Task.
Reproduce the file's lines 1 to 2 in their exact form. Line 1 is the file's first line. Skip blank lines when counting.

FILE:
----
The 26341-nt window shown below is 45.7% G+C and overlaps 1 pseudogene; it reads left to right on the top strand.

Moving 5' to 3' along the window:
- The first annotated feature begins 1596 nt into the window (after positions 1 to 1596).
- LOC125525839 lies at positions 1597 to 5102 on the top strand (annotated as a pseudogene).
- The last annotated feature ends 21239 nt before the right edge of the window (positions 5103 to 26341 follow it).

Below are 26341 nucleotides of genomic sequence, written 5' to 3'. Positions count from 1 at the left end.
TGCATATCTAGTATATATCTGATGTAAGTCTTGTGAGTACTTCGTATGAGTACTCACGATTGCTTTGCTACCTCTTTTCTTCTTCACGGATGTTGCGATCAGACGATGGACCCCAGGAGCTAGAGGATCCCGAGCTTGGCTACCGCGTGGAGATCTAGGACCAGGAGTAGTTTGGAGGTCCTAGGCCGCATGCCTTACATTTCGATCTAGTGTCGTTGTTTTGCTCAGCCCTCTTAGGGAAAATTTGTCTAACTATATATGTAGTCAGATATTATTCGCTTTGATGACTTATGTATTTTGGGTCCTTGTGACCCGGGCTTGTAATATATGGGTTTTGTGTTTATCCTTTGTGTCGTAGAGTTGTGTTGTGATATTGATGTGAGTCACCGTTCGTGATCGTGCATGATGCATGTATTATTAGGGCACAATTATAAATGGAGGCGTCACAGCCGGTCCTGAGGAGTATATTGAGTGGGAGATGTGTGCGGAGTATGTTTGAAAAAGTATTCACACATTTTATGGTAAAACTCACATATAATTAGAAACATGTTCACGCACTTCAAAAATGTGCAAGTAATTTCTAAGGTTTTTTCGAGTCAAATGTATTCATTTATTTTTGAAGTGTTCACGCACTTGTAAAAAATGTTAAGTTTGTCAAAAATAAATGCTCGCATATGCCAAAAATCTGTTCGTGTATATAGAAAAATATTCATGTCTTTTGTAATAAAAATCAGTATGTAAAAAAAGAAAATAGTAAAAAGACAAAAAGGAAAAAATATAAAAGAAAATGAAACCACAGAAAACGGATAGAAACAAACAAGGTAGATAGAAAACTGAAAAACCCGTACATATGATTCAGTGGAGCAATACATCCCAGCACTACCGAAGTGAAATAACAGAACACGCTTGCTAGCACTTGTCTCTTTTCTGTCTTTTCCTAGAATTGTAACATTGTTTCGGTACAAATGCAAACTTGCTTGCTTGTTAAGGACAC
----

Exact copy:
The 26341-nt window shown below is 45.7% G+C and overlaps 1 pseudogene; it reads left to right on the top strand.

Moving 5' to 3' along the window: